On its front page today, the Washington Post has a personality profile of Sheldon Adelson that follows the money, and dispenses with the usual horse-manure that Adelson thinks Romney will be better on labor issues in his casinos. Nope, it’s all about Israel, and they cut the deal last spring. Just what we’ve been saying. Here’s the lead, by Marc Fisher:
When casino magnate Sheldon Adelson switched his support from Newt Gingrich to Mitt Romney during the spring primaries, the billionaire and the candidate were eager to shed their skepticism of each other. If Adelson was going to give a political campaign more money than anyone ever had, he wanted to be certain Romney would join him in steadfast support of Israel. And Romney, according to friends of both, sought assurance that Adelson wouldn’t embarrass him.
Since then, Adelson has joined Romney during the candidate’s visit to Israel this summer, attended presidential debates and gotten together with Romney so often that their wives have become friends, according to confidants of the two men.
There’s a lot in this piece about motivation, and ethnic resentment, and Israel being at the heart of that motivation:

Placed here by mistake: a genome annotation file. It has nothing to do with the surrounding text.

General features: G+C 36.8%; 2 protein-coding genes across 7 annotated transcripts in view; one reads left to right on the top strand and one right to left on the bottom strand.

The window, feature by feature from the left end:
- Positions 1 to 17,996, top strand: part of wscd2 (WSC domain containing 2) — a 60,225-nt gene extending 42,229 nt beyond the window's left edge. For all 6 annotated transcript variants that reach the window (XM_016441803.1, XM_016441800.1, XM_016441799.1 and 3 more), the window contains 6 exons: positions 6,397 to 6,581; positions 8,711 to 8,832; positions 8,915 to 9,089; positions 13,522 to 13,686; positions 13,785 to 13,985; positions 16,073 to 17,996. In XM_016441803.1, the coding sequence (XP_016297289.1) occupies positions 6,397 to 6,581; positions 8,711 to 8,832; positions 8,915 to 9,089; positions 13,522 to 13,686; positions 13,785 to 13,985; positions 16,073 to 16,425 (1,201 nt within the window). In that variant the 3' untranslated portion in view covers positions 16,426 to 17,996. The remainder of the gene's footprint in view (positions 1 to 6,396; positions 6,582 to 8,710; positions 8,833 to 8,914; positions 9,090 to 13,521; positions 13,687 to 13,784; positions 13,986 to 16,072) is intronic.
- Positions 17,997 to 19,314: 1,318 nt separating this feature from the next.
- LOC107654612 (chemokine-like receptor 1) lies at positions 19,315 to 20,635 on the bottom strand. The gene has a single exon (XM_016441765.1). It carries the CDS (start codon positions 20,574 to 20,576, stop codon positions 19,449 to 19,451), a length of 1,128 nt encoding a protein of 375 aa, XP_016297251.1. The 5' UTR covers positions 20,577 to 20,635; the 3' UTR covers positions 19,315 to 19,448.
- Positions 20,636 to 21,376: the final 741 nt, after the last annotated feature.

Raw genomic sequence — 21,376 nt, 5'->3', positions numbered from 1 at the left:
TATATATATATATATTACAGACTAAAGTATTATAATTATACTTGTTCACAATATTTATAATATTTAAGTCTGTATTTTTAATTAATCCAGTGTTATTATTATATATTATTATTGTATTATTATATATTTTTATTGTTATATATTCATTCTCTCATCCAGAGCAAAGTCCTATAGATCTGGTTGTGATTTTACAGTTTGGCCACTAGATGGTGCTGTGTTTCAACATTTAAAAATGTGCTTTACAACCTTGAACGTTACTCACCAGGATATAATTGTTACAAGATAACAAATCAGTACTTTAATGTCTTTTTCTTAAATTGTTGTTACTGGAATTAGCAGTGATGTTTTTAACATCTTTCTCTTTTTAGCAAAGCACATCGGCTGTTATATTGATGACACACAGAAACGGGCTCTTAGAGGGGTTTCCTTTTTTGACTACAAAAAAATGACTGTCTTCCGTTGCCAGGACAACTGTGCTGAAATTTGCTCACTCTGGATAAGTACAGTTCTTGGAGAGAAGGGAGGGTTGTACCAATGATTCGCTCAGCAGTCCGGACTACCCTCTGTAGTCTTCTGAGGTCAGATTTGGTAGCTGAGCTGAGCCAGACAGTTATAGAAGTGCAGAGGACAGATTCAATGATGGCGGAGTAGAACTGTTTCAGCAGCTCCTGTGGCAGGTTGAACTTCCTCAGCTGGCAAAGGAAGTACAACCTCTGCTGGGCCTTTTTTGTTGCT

Adelson is driven by the idea of Israel as a muscular riposte to the Holocaust. Based on his experience as a Jewish kid who would get insulted and roughed up in a tough Boston neighborhood, Adelson believes Jewish Americans should back an Israel that puts security first and resists compromise with Arabs who do not accept its existence.
“Israel is at the core of everything he does,” says Fred Zeidman, a friend of Adelson, fellow Romney backer and former chairman of the U.S. Holocaust Memorial Museum…
And Fisher links it with generational Jewish identity issues, involving the Holocaust and anti-Semitism in the U.S.:
As World War II raged across the ocean, in a neighborhood of south Boston that was home to more Jews than any American city outside New York, kids like Sheldon Adelson learned that being a Jew in America both put a target on their backs and gave them a blessed refuge.
Like other Jewish teens in Dorchester, young Sheldon was occasionally beaten up by Irish kids full of anti-Semitic vinegar. Yet he knew that millions of other Jews faced vastly worse enemies in Europe….
More about how deep/ancestral this ideology is:
When Adelson first visited the Holy Land, he wore his father’s shoes as he stepped off the plane so something of his father’s would be the first to touch the ground.
Oh, and Israel led him to leave the Democratic Party. Just as the neocons did in the 1970s. They’re pro-choice, pro-Israel. And which comes first?
Well into adulthood, he was a Democrat, making large donations to the party until 1996. The next year, he switched to the GOP.
“As Jews in Boston, no one voted Republican, because the Republicans were the establishment,” Leven says. “But Sheldon saw the Democrats becoming less passionate about Israel.”